Disclaimer: this blog post might be riddled with errors and weird punctuation. I’m trying for the first time to use dictation to write this post instead of the keyboard. I have bad injury in my wrists, currently diagnosed as tendinitis, and I’m trying to avoid typing as much as possible.

I just won a grant for grant from my university to re-develop the music theory curriculum. In our grant proposal, we emphasized two major developments: a more thorough integration between theory and performance, and a modular design that gives students flexibility and choice.

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Planning for 2018–2019

So I’ve covered what I did last year, and what I’m gonna do now (I hope). Here’s an even more hopeful/ambitious post: my goals for the 2018–2019 school year.

Read through my course journals from Fall 2017 and make adjustments.

I’ve taught a lot of the classes I teach here at Mason before at Brooklyn College and Florida State, but last year was the first time I forced myself to keep course journals. After each class (well, almost every class), I wrote at least one sentence commenting on the vibe of the class, what went well, what didn’t go well. I want to make this a purposeful activity and incorporate those observations into my adjustments for next year’s courses.

Set up SignUpGenius to have even better boundaries with student meeting times.

So yeah, I made a schedule for myself last year, but I had trouble sticking to it because I have trouble saying “no” to students sometimes if my schedule doesn’t work ideally with theirs. A colleague of mine suggested SignUpGenius as a way to have like an online appointment booking service for my office hours, like you would use for your hair stylist or something.

I’ve tested this out here. Sign up for a fake appointment with me—seriously! I want to see how it works. Feel free to let me know what you think of the layout, etc.

Get a Renaissance singing club running.

In New York, I was in an amateur choir called the Renaissance Street Singers, which was an amazing experience and taught me so much about casual music-making and all the joy it brings. I want to try to recreate that experience here in Fairfax. My idea is basically that it’s not so much a choir per se as a singing club. We’ll gather, read music, eat and drink, chat, and have fun. No need for performances at all, but maybe they could be added at a later stage. I believe in this as a project because it teaches people to not be so shy about their singing voices, you learn to love Renaissance music, you get better at sight singing, and you make friends. It’s the best.

At the beginning of the year, I made this website and posted a thing about it on my office door, but got swamped and couldn’t follow through. Next year I hope to get students and faculty interested, and attempt to figure out a good meeting time for everyone.

Goals for Summer 2018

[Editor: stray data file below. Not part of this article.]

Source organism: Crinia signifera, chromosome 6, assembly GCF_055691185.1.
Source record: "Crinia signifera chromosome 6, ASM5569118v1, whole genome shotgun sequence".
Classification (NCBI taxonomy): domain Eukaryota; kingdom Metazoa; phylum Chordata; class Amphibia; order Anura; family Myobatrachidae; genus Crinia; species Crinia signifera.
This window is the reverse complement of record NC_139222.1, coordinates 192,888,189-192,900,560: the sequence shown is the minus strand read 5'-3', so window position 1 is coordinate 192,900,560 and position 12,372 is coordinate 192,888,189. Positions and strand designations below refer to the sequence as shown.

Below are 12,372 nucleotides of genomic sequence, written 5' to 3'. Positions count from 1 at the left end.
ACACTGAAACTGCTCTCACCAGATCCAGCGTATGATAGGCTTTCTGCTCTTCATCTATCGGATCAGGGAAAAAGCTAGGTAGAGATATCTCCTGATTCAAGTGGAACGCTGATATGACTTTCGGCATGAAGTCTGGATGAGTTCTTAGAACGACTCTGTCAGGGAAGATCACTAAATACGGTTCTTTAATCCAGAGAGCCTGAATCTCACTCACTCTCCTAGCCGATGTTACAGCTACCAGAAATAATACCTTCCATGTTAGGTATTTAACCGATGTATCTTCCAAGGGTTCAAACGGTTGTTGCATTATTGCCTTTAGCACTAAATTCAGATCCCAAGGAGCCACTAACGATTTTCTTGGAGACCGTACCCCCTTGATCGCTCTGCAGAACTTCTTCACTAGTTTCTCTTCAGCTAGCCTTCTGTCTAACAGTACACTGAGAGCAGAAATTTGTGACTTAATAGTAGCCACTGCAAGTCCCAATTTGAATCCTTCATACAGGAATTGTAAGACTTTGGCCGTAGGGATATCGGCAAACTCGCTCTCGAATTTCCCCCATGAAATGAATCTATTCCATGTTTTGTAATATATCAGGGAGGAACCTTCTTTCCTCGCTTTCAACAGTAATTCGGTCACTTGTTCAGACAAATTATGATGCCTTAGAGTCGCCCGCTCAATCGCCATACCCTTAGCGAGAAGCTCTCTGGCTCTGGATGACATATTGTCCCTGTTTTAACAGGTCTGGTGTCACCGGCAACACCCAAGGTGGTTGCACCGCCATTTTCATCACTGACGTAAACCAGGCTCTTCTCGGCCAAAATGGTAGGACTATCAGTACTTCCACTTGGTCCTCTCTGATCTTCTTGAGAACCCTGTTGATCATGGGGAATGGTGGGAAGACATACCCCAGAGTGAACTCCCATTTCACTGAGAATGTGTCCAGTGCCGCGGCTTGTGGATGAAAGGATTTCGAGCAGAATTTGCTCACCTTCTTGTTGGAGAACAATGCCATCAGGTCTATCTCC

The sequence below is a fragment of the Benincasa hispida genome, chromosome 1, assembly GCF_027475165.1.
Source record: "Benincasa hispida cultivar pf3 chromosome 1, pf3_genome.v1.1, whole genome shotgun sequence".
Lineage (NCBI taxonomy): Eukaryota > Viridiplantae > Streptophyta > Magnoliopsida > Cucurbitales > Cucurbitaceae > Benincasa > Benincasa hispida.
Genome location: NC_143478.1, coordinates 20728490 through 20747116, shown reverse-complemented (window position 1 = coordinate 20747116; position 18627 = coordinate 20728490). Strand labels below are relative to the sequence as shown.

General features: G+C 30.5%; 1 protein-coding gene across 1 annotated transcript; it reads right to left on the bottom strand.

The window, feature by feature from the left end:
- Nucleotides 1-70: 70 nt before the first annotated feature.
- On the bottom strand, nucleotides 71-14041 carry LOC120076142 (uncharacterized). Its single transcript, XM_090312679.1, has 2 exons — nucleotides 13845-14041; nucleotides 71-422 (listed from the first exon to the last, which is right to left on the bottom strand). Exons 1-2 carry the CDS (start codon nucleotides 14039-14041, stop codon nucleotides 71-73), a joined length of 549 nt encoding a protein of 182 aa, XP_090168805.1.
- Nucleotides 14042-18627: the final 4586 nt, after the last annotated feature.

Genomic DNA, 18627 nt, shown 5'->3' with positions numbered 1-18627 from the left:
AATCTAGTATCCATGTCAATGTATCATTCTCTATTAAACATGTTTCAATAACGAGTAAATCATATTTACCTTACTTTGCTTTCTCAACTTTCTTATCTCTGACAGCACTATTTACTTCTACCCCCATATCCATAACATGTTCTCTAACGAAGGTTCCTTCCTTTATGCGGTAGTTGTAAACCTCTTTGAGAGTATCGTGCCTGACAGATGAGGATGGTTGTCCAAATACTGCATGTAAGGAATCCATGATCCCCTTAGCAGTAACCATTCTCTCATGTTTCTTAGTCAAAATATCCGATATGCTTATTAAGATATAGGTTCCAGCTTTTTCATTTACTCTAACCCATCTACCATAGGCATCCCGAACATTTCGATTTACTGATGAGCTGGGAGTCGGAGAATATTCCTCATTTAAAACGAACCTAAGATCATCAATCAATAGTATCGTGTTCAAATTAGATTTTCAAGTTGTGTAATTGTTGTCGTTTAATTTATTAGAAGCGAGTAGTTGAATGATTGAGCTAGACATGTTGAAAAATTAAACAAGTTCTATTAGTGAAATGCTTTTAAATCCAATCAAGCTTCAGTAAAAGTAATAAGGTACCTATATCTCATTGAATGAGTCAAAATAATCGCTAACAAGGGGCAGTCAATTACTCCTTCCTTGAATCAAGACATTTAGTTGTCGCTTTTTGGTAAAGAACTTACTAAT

So this is the second installment of my 3-day blogathon thing (with a past/present/future theme). Today’s focus is summer goals. I have a lot of professional and personal goals to achieve this summer, some of which I’ve already knocked out—so I’m getting started on the right foot, at least. (The philosophy of goals is to have both achievable goals as well as stretch goals, after all!)

Writing goals

In a teaching-heavy position like mine, it’s very difficult to make substantial progress on writing during the semester, and nigh impossible to do so in the first year of a new job. So the summer is the time for me to reconnect with my researcher side and take care of all those creative tasks that require ample space for thinking.

  1. Today: I just today finished a complete draft of a book chapter for an edited collection, titled “Timbre, Genre, and Polystylism in Sonic the Hedgehog 3” and sent it off to the editor. I’m sure there’s more revising to be done, but it feels good to complete a draft.
  2. Sometime in June: I am collaborating with other authors on an article on another chapter in another edited collection, which analyzes “Partition” by Beyoncé—this is the followup project from a “summer school” I attended in Summer of 2015 (gosh, three years ago!). I promised my group members I’d respond to critique from editors in June, so I’d better keep my promise.
  3. By Early July: I’m presenting my dissertation research at a timbre conference in Montreal, hosted by McGill. It’s a poster presentation, so I need to design a pretty poster.
  4. July/August: I just heard back from a journal yesterday that I’ve gotten a revise (substantially) and resubmit on an article I’ve been kicking around for quite a while now. While I’m slightly bummed at the extent of the revisions that they want, the review I got was very thorough and had a lot for me to work with. Nevertheless, I’m gonna kick that can down the road a bit while I come to terms with all that.

Teaching goals

  1. By June 1: I am going to submit an application for a grant on behalf of a committee of people who are wanting to revise the theory curriculum. I am trying to do a modular (i.e., non-sequenced) theory curriculum that incorporates an entire semester focused on jazz and pop music, among other things. We are also working to bring performance experience into the classroom in more tangible ways, like including a playing component to the typical battery of timed quizzes in the Theory I class.
  2. By June 4: Redesign the DMA comprehensive exams.
  3. By mid-July: I will have completed a course through my university that teaches professors how to design an online course through Blackboard. I teach a graduate course required for all masters’ students, and because of differing scheduling needs (educators need night classes; performers need day classes), offering the course online is an ideal presentation for this course. But, I don’t currently know how I’m going to make it as discussion-based and interactive as my in-person class. Hopefully completing the course will inform me a bit better. I’m applying for funding for this activity too.